Maintaining a small regional art school is no easy task — as deficits pile up and finances crumble, it is easy to succumb to inexperience and inefficiency. And throughout the 1980s, the New Haven arts scene was a vulnerable and unstable place to be.
In part, the solution has been the Greater New Haven Arts Stabilization Project — an offshoot of the Regional Cultural Plan — which has moved to make sure that the largest local institutions are secure.
Elizabeth Monz, the director of New Haven’s Regional Cultural Plan, said that a decade ago arts organizations would frequently run out of money, go into crisis mode, raise funds to bail themselves out, then repeat the cycle.
“[Now] there is a movement for businesses to dialogue with arts organizations,” Monz said. “Businesses have seen the impact of arts on the economy.”
Since it was launched in April 2001 after raising $5 million, the project has provided assistance to eight of the city’s most prominent institutions: the Creative Arts Workshop, Guilford Handcraft Center, the International Festival of Arts and Ideas, Long Wharf Theatre, Neighborhood Music School, New Haven Colony Historical Society, New Haven Symphony Orchestra, and the Shubert Performing Arts Center.
“The project is a very long-term project, a five- to seven-year project,” Monz said.
Frances “Bitsie” Clark, the executive director of the Arts Council of Greater New Haven, said the initiative has been limited to major arts institutions — which, despite their ages, are vulnerable to the same cash-flow problems as new organizations — in order to ensure that those institutions will continue to be economic linchpins.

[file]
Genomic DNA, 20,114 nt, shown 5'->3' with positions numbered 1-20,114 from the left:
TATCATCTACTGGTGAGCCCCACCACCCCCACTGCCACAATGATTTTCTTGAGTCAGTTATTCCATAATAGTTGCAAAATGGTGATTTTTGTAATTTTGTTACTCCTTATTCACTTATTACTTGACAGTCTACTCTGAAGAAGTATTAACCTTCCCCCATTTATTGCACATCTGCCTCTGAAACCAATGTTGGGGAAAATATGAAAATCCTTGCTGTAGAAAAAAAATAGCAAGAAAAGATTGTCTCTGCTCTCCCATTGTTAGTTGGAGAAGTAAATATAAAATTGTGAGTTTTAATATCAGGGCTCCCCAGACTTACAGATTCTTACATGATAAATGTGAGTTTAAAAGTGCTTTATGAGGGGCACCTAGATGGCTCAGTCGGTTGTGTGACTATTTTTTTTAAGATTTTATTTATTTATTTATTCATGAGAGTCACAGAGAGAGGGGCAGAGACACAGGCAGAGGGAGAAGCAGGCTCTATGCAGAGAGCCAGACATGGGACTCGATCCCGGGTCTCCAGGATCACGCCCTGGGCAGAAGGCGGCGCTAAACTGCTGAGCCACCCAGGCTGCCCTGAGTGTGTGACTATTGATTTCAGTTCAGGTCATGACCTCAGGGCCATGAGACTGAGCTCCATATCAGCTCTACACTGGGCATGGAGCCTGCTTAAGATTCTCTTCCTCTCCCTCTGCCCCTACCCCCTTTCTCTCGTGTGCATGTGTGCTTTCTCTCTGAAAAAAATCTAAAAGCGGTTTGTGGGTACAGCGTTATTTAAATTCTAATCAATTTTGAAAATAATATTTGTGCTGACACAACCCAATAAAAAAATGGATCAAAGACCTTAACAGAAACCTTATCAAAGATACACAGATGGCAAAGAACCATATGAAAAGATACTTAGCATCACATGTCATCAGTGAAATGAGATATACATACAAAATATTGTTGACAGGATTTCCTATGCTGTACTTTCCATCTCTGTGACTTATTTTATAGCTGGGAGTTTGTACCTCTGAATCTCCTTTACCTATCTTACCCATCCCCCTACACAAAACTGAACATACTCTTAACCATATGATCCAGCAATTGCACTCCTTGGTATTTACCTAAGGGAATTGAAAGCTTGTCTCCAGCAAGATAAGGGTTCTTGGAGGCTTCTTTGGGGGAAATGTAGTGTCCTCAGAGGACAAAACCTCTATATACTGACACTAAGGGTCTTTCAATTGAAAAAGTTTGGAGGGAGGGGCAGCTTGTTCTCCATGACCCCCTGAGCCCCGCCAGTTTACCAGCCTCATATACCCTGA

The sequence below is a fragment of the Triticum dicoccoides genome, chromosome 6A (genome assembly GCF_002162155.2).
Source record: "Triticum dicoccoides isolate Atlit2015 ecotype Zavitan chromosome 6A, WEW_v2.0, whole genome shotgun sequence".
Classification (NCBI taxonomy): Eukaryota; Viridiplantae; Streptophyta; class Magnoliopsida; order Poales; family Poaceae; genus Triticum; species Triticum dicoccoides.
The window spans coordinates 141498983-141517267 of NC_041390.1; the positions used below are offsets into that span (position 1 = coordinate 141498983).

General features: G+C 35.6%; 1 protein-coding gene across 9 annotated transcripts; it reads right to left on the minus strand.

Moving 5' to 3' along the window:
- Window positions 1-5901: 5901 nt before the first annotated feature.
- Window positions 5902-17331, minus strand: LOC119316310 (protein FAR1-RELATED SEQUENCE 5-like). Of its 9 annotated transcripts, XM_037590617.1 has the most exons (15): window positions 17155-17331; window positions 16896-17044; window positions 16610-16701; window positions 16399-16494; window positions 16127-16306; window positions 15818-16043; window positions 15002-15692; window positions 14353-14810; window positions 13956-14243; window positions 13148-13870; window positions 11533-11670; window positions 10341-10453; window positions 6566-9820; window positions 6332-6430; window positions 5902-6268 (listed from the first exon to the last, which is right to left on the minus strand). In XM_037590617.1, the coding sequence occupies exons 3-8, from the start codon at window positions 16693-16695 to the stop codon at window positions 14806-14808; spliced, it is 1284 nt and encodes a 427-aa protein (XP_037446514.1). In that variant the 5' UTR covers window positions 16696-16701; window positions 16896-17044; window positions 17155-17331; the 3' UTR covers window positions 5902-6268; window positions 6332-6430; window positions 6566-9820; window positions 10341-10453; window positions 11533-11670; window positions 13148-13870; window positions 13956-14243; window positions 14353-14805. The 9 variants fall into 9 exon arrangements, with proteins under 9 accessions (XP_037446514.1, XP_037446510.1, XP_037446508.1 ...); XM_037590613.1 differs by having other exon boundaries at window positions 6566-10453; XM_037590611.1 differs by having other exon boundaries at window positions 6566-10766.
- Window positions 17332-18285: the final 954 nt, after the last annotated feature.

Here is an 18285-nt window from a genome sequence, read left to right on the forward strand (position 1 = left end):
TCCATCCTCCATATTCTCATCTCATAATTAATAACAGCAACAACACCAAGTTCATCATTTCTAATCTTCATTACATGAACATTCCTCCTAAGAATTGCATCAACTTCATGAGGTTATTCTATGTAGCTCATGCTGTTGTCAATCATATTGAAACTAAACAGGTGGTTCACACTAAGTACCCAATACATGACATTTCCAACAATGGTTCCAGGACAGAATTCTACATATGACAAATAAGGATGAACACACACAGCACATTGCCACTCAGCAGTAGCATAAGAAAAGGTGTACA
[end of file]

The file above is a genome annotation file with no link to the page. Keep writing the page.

“A viable and exciting arts community feeds off of the atmosphere of an audience coming in for these other established arts institutions,” Clark said. “If these institutions are floundering, you have a really shaky system.”
The program operates in three stages. The first phase of the program assesses the structure of the existing organization and to set up a work plan.
“We interview everyone from board members down to staff and customers,” Monz said.
The New Haven Colony Historical Society has just finished the assessment stage, which has produced results that its director, Paul Lamothe, described as “incredibly positive.”
Lamothe said the stabilization project recommended that his society develop a long-range plan and merge some of its committees to smooth out the decision-making process.
“[The stabilization project] requires all organizations to take an objective look and plan for the future,” Lamothe said. “They become better organizations across the board. The reward of going through with this will be the establishment of working capital reserves.”
The second phase of the initiative provides ongoing technical assistance, helping organizations manage their finances and implement their long-range goals.
Finally, the program will award grants, with an eye toward patching any temporary financial crises.
Both participants and project managers described the program as rigorous, suggesting that moving toward a stable arts scene is neither simple nor inevitable.
“It’s going to be hard work,” Lamothe said.
Monz expressed similar sentiments.
“There will be moments when they will be screaming and pulling their hair out,” she said.